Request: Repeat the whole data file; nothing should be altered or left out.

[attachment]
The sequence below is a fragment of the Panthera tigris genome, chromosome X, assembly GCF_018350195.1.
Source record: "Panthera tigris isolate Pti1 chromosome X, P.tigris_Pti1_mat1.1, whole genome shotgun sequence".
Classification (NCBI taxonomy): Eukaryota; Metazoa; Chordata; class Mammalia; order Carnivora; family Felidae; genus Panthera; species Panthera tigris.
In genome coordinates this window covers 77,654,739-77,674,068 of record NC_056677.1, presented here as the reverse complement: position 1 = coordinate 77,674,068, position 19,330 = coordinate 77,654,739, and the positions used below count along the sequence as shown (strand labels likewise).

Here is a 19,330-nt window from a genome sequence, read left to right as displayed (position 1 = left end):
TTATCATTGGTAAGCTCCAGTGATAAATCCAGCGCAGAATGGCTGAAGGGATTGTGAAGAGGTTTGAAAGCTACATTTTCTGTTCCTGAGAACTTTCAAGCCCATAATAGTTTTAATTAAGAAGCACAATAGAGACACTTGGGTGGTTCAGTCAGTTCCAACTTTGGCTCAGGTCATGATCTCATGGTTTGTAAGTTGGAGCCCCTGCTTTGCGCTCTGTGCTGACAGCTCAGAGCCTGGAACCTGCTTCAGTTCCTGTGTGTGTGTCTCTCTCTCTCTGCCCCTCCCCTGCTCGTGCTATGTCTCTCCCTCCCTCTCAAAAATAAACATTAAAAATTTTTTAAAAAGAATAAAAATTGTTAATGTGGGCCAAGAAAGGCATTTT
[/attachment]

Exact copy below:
The sequence below is a fragment of the Panthera tigris genome, chromosome X, assembly GCF_018350195.1.
Source record: "Panthera tigris isolate Pti1 chromosome X, P.tigris_Pti1_mat1.1, whole genome shotgun sequence".
Classification (NCBI taxonomy): Eukaryota; Metazoa; Chordata; class Mammalia; order Carnivora; family Felidae; genus Panthera; species Panthera tigris.
In genome coordinates this window covers 77,654,739-77,674,068 of record NC_056677.1, presented here as the reverse complement: position 1 = coordinate 77,674,068, position 19,330 = coordinate 77,654,739, and the positions used below count along the sequence as shown (strand labels likewise).

Here is a 19,330-nt window from a genome sequence, read left to right as displayed (position 1 = left end):
TTATCATTGGTAAGCTCCAGTGATAAATCCAGCGCAGAATGGCTGAAGGGATTGTGAAGAGGTTTGAAAGCTACATTTTCTGTTCCTGAGAACTTTCAAGCCCATAATAGTTTTAATTAAGAAGCACAATAGAGACACTTGGGTGGTTCAGTCAGTTCCAACTTTGGCTCAGGTCATGATCTCATGGTTTGTAAGTTGGAGCCCCTGCTTTGCGCTCTGTGCTGACAGCTCAGAGCCTGGAACCTGCTTCAGTTCCTGTGTGTGTGTCTCTCTCTCTCTGCCCCTCCCCTGCTCGTGCTATGTCTCTCCCTCCCTCTCAAAAATAAACATTAAAAATTTTTTAAAAAGAATAAAAATTGTTAATGTGGGCCAAGAAAGGCATTTT